A little light reading

March 11, 2018

goddesses were by me

March 11, 2018

wicca Priestess

As a child, I grew up surrounded, in my mind, by goddesses. I must have been about nine years old, when I first encountered them in the pages of The Jewish Encyclopaedia. This set of numerous volumes was one of the few reading resources open to me in a strict Orthodox household; the others I remember included biographies of mothers of ‘great Jewish thinkers’ (such thinkers of course were all men). But it was the notion of the existence of goddesses that inspired me, a lonely and ‘difficult ‘ motherless girl who found the God encountered in the pages of the bible and in the synagogue services both frightening and remote. Here in these books, under headings such as Egyptology, Idolatry, etc, I found Isis, Maat, Asherah, Ashtoreth; and, a few years later at school, there were their Greek and Roman sisters, Astarte, Aphrodite, Artemis.

For all my childhood years until I left school and home at the age of sixteen, these goddesses were by me; I was frightened of them, but they were close not distant, and their nearness was a female nearness, and my terrors were of their power, but mediated by their gender. They were like me, of me, but greater by far.

Asphodel P Long
A Brief Autobiography

cat in shades

Before I could write what might be called human words in the English language, I eagerly emulated grown-ups’ handwriting in pencil scribbles. My first “novels” – which I’m afraid my loving parents still have, in a trunk or a drawer on our old farm property in Millersport, N.Y. – were tablets of inspired scribbles illustrated by line drawings of chickens, horses and upright cats. For I had not yet mastered the trickier human form, as I was years from mastering human psychology.

Joyce Carol Oates
To Invigorate Literary Mind, Start Moving Literary Feet
The New York Times 18th July 1999

Older feminine values

March 11, 2018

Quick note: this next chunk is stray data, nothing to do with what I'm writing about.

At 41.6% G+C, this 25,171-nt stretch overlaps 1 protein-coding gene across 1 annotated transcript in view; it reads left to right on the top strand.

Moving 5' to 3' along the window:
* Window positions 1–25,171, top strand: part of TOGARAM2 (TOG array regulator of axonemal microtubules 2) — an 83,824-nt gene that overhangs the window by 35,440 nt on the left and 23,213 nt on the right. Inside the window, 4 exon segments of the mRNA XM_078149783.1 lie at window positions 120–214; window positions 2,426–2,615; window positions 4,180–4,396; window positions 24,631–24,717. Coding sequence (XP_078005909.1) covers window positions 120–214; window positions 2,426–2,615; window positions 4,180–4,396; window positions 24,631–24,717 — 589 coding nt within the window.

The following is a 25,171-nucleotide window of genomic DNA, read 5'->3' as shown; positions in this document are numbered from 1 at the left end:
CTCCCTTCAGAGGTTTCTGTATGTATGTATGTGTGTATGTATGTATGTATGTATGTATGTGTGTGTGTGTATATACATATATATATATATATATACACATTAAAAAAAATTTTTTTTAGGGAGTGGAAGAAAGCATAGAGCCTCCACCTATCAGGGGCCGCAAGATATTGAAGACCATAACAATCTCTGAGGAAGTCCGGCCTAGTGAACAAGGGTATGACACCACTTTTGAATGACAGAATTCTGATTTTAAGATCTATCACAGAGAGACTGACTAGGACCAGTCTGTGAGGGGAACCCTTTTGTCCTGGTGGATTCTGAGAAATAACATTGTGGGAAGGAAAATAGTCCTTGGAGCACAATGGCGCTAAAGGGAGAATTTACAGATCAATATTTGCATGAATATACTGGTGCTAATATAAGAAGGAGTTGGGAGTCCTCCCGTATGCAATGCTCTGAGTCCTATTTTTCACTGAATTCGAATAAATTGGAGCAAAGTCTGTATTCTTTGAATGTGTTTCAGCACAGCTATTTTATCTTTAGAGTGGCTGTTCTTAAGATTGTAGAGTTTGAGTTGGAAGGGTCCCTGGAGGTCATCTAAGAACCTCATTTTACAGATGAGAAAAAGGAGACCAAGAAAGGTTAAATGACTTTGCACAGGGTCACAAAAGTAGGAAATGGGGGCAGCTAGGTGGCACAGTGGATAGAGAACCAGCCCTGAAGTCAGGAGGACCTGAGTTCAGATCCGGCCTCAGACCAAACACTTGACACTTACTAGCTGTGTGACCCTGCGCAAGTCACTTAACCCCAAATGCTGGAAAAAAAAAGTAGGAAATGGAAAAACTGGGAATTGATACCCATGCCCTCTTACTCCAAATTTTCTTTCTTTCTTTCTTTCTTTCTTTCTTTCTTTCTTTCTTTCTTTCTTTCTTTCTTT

Tamara De Lempicka - Le Rythme, 1924

Myth is concerned with truth, but not in any historical sense but rather the inner truths about life; as Sallustius, the last great pagan theologian in the 4th century says: ‘These things never happened, but always are.’ * In the secular age in which we live, we lack that deeply held reverence for life or sense of the sacred, and so we see earth – plants, soils, waters, animals and even other people – as if without soul or spirit: as things to be exploited for our own benefit with results which, because all things are related, are beginning to catch up with us and horrify us. Three thousand years of the patriarchy with its Abrahamic concept of man’s separation from nature is mainly responsible for this, and this is why the revival of paganism lays such stress on the Goddess presence in deity. Older feminine values are pressing to come into their own again. The restoration of the dignity of woman in religion is long overdue and absolutely crucial…

* Sallustius, On the Gods and the World

Jo O’Cleirigh
Nemeton and the sacred play of the year
Wood & Water, Spring 1980

reading a book 2

The question of what the literary historical novel is, and what it should and shouldn’t do, seemed to have found its moment in 2012, the year in which Hilary Mantel won her second Man Booker prize for Bring Up the Bodies — 17 years after the publication of her first historical novel, A Place of Greater Safety. Bring up the Bodies is the second instalment of three novels on the rise and fall of Thomas Cromwell. The first, Wolf Hall, had won Mantel the Man Booker in 2009. Peter Carey, J. G. Farrell, and J.M. Coetzee are the only other authors to share the honour of having won two Booker prizes, but Mantel is the only person in the history of the prize to win twice in quick succession, and to win for historical novels in series. Mantel’s Man Bookers (should we call these Man-tel Bookers?) are also distinctive in that her novels represent an era more remote than any other winning ‘historical’: 250 years earlier than those treated, say, by Barry Unsworth’s Sacred Hunger. What is notable, then, about Mantel’s double-win is not only how pre-eminently ‘historical’ the novels are, but also the complexity and breadth of the history they offer, intra- and extra-textually. They play out along the same line of historical events — what Wolf Hall begins, Bring Up the Bodies continues — but differ in technique and strategy, as the author learns her subject (Tudor history and the political and intellectual progress of the Protestant reformation) and her Subject (Thomas Cromwell, from whose point of view the events are narrated).

Sara Knox
Hilary Mantel and the Historical Novel

take down your panties

March 11, 2018

It is dark, very dark, and your legs are so long – impossibly long, it seems – because it takes me forever to take down your panties and to pull them over your feet.

I’m sure you’re all familiar with the myth that women prefer cuddling to sex. I think the biggest reason for that myth is that our cultural concept of sex is so skewed. We consider intercourse the ultimate and often the only sex act. Oral sex, fingering, humping, playing with toys, and a whole variety of other things that get women off (because they involve clitorises instead of just vaginas) do not count as sex to most men.

Paper Cuts and Plastic: Women and “Sex”